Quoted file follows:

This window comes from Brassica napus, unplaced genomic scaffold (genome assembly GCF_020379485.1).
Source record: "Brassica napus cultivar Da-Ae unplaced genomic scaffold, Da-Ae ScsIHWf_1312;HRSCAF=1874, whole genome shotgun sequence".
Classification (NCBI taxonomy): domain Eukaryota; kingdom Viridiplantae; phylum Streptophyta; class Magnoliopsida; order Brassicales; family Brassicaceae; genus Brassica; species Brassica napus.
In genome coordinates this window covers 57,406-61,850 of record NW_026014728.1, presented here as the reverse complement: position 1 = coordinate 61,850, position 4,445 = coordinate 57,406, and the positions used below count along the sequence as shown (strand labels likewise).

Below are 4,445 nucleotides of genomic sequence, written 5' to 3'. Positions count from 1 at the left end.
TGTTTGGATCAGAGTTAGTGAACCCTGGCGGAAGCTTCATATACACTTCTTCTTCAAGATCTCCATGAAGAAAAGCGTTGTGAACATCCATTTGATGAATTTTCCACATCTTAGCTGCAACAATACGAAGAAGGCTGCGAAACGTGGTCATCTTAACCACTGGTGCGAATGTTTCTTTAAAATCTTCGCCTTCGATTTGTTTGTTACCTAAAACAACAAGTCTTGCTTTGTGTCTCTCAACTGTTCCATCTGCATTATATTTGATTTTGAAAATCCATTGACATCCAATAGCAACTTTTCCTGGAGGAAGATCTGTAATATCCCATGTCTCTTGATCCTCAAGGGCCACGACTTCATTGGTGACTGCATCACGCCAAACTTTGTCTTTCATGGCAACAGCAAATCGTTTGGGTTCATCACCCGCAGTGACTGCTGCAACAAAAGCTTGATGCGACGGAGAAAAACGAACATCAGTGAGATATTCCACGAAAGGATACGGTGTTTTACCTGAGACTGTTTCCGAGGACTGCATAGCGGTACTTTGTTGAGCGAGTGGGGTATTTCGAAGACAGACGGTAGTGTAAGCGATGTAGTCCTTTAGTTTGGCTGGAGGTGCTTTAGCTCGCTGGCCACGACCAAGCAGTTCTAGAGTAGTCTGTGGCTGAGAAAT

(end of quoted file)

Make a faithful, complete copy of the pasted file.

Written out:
This window comes from Brassica napus, unplaced genomic scaffold (genome assembly GCF_020379485.1).
Source record: "Brassica napus cultivar Da-Ae unplaced genomic scaffold, Da-Ae ScsIHWf_1312;HRSCAF=1874, whole genome shotgun sequence".
Classification (NCBI taxonomy): domain Eukaryota; kingdom Viridiplantae; phylum Streptophyta; class Magnoliopsida; order Brassicales; family Brassicaceae; genus Brassica; species Brassica napus.
In genome coordinates this window covers 57,406-61,850 of record NW_026014728.1, presented here as the reverse complement: position 1 = coordinate 61,850, position 4,445 = coordinate 57,406, and the positions used below count along the sequence as shown (strand labels likewise).

Below are 4,445 nucleotides of genomic sequence, written 5' to 3'. Positions count from 1 at the left end.
TGTTTGGATCAGAGTTAGTGAACCCTGGCGGAAGCTTCATATACACTTCTTCTTCAAGATCTCCATGAAGAAAAGCGTTGTGAACATCCATTTGATGAATTTTCCACATCTTAGCTGCAACAATACGAAGAAGGCTGCGAAACGTGGTCATCTTAACCACTGGTGCGAATGTTTCTTTAAAATCTTCGCCTTCGATTTGTTTGTTACCTAAAACAACAAGTCTTGCTTTGTGTCTCTCAACTGTTCCATCTGCATTATATTTGATTTTGAAAATCCATTGACATCCAATAGCAACTTTTCCTGGAGGAAGATCTGTAATATCCCATGTCTCTTGATCCTCAAGGGCCACGACTTCATTGGTGACTGCATCACGCCAAACTTTGTCTTTCATGGCAACAGCAAATCGTTTGGGTTCATCACCCGCAGTGACTGCTGCAACAAAAGCTTGATGCGACGGAGAAAAACGAACATCAGTGAGATATTCCACGAAAGGATACGGTGTTTTACCTGAGACTGTTTCCGAGGACTGCATAGCGGTACTTTGTTGAGCGAGTGGGGTATTTCGAAGACAGACGGTAGTGTAAGCGATGTAGTCCTTTAGTTTGGCTGGAGGTGCTTTAGCTCGCTGGCCACGACCAAGCAGTTCTAGAGTAGTCTGTGGCTGAGAAAT